Wolf Song of Alaska News

Imagine a World Without Polar Bears

Compass / Deborah L. Williams / Anchorage Daily News / April 24, 2007

Polar bears deserve our robust stewardship for the benefit of current and future generations of Alaskans.

Recognized as the largest four-legged carnivores in the world, polar bears are symbolic of our state's strong, extraordinary northern spirit and natural heritage. Found in only one place in our nation -- Alaska -- polar bears are now threatened and deserve protection under the Endangered Species Act.

Unfortunately, because of confusion about the status of polar bears as well as the Endangered Species Act, some elected officials are opposing the listing. This opposition is not in Alaska's or the polar bear's best interest.

Polar bears rely on ice and snow for their very existence. As the proposed rule states, "polar bears are believed to be completely dependent upon Arctic sea ice for survival."

Because of decreasing sea ice, numerous scientific studies confirm that Alaska polar bears are experiencing drownings, dislocation from sea ice, cannibalism of females, starvation, smaller cub and male adult skull size, and higher cub mortality.

Our southern Beaufort Sea polar bear population is now estimated at only 1,526. This is down from two previous estimates, using different methodologies, of 1,800 (in 1986) and 2,500 (in the late 1990s).

In 2005, the World Conservation Union, Polar Bear Specialist Group, concluded that five populations of polar bears are declining: southern Beaufort Sea, Western Hudson Bay, Norwegian Bay, Kane Basin and Baffin Bay. Andrew Derocher, former head of the Polar Bear Specialist Group, stated, "Without stabilizing the climate by taking serious and urgent action on climate change, I don't see a future for polar bears at all."

In February, the Intergovernmental Panel on Climate Change issued a seminal report, which was endorsed by the United States and more than 110 other nations. The report concluded that warming of the planet is unequivocal and there is a 90 percent likelihood that this warming has been caused by anthropogenic sources of greenhouse gases.

With respect to Arctic sea ice, the climate change panel report stated: "Satellite data since 1978 show that annual average Arctic sea ice extent has shrunk by 2.7 (2.1 to 3.3) percent per decade with larger decreases in summer of 7.4 (5.0 to 9.9) percent per decade." In simpler terms, we have lost two Texases worth of polar bear habitat since 1979.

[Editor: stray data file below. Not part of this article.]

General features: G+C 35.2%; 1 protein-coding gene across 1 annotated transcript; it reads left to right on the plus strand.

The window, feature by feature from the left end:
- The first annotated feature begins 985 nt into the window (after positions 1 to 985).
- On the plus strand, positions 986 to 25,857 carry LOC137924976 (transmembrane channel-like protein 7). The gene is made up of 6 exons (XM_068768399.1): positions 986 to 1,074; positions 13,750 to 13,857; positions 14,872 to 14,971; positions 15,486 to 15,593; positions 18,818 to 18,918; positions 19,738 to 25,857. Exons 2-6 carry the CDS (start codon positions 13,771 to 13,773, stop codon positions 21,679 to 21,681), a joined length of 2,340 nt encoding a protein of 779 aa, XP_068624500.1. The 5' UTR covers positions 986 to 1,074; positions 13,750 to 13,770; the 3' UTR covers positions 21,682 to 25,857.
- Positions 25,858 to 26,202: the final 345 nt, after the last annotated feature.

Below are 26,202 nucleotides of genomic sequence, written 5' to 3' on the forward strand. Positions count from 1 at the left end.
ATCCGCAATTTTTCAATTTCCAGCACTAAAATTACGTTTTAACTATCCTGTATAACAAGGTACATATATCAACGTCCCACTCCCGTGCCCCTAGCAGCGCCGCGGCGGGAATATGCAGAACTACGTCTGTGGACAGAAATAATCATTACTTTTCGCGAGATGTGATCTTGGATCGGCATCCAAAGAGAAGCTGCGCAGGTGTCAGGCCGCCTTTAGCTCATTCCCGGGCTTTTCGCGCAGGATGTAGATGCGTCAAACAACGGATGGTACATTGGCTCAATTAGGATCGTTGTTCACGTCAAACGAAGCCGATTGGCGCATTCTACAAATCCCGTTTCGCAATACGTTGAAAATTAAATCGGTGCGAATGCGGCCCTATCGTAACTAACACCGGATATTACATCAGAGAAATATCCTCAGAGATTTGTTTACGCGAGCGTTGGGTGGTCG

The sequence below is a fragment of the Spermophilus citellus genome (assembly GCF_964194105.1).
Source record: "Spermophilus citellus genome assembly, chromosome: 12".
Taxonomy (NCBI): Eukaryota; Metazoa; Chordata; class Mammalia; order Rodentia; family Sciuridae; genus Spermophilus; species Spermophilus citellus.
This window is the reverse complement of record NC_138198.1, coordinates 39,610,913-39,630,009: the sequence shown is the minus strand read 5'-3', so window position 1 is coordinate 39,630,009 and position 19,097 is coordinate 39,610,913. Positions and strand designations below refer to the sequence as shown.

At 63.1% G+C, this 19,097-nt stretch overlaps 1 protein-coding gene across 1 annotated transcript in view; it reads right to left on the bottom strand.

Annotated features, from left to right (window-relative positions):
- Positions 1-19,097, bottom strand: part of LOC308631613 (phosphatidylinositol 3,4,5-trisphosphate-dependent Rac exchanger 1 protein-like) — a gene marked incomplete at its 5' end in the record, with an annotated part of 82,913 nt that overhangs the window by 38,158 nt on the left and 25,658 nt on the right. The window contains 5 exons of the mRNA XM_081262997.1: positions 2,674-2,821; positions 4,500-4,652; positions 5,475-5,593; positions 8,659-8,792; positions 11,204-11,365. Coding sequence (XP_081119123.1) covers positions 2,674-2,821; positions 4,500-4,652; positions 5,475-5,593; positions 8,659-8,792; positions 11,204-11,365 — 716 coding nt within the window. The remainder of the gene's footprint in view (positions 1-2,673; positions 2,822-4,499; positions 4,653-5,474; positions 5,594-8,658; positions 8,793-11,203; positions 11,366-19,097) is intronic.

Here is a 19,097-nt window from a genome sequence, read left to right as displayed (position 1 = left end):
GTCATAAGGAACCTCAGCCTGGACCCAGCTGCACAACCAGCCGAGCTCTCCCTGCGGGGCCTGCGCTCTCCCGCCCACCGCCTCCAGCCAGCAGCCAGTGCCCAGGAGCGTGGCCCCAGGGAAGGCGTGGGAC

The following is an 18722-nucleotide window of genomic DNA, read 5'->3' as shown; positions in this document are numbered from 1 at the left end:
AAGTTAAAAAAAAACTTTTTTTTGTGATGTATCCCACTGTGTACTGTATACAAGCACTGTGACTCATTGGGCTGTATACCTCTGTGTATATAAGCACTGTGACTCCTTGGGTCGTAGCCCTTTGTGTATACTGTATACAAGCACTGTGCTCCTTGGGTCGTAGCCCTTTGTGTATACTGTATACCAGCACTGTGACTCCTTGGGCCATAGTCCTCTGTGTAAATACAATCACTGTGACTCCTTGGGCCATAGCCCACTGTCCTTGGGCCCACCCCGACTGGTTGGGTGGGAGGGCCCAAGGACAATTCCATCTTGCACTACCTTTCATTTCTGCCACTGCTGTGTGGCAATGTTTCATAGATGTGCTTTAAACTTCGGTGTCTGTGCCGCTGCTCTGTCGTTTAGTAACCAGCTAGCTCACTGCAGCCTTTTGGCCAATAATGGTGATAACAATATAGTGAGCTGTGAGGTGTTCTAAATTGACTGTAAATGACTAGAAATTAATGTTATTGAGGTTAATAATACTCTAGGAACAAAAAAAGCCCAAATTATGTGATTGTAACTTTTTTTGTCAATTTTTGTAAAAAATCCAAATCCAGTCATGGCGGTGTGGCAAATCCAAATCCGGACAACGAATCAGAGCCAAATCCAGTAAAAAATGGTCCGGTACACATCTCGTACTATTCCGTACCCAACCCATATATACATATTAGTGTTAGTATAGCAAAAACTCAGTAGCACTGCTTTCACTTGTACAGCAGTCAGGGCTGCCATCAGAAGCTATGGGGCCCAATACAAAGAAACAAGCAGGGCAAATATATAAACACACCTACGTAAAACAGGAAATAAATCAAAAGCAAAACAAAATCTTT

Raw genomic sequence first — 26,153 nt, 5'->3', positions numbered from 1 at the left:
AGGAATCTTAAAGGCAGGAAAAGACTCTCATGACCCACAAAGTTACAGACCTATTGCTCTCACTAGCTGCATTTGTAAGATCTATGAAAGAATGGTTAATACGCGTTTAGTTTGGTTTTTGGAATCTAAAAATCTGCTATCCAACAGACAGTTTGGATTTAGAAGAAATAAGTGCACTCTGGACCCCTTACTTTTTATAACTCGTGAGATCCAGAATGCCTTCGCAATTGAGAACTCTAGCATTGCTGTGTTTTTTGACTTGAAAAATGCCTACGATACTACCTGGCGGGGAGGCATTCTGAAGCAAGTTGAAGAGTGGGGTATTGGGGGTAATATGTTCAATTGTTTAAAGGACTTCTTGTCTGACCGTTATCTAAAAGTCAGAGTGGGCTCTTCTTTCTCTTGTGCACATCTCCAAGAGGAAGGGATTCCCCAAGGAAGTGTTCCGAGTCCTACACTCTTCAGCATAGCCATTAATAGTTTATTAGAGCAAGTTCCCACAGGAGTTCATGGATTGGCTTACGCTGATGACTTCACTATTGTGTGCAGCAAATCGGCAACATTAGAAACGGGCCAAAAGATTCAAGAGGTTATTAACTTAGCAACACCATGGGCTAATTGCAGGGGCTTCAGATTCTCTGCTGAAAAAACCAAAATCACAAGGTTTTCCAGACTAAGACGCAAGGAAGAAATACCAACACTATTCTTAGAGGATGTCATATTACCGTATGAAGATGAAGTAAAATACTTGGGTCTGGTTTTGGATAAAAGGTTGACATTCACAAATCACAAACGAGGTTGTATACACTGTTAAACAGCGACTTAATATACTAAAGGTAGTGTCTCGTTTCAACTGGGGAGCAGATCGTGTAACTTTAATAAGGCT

There is both bad news and very good news regarding sea ice. A recent study concluded that the Arctic Ocean could be devoid of ice by 2040 if emissions of greenhouse gases increase. Fortunately, the models demonstrate that "if we fix the greenhouse gas and aerosol levels at year 2000 values and run the model into the 21st century, the sea ice retreats for only another decade or two and then levels off."

We can and must take action to save sea ice and polar bears.

The Endangered Species Act is one of America's most important and successful environmental laws. Overall, scientists estimate that 227 species would have become extinct were it not for the Endangered Species Act.

Just as important, the act is improving population numbers and moving imperiled species toward recovery; 93 percent of species have either increased in population size or remained stable since being placed on the endangered species list.

Alaska's imperiled species have benefited tremendously from the act. For example, the Arctic peregrine falcon, American peregrine falcon, Aleutian Canada goose and Northeast Pacific gray whale have fully recovered and been removed from the endangered species list.

Furthermore, as Professor Stephen Meyer at MIT has concluded, "The one and a half decades of state data examined in this paper strongly contradict the assertion that the Endangered Species Act has had harmful effects on state economies. Protections offered to threatened animals and plants do not impose a measurable economic burden on development activity at the state level. In fact, the evidence points to the converse."

Should our grandchildren and great grandchildren be able to live in a world with Alaska polar bears? Unequivocally, yes. To achieve this, we need to list polar bears as threatened under the Endangered Species Act now.

Deborah L. Williams is president of Alaska Conservation Solutions in Anchorage.

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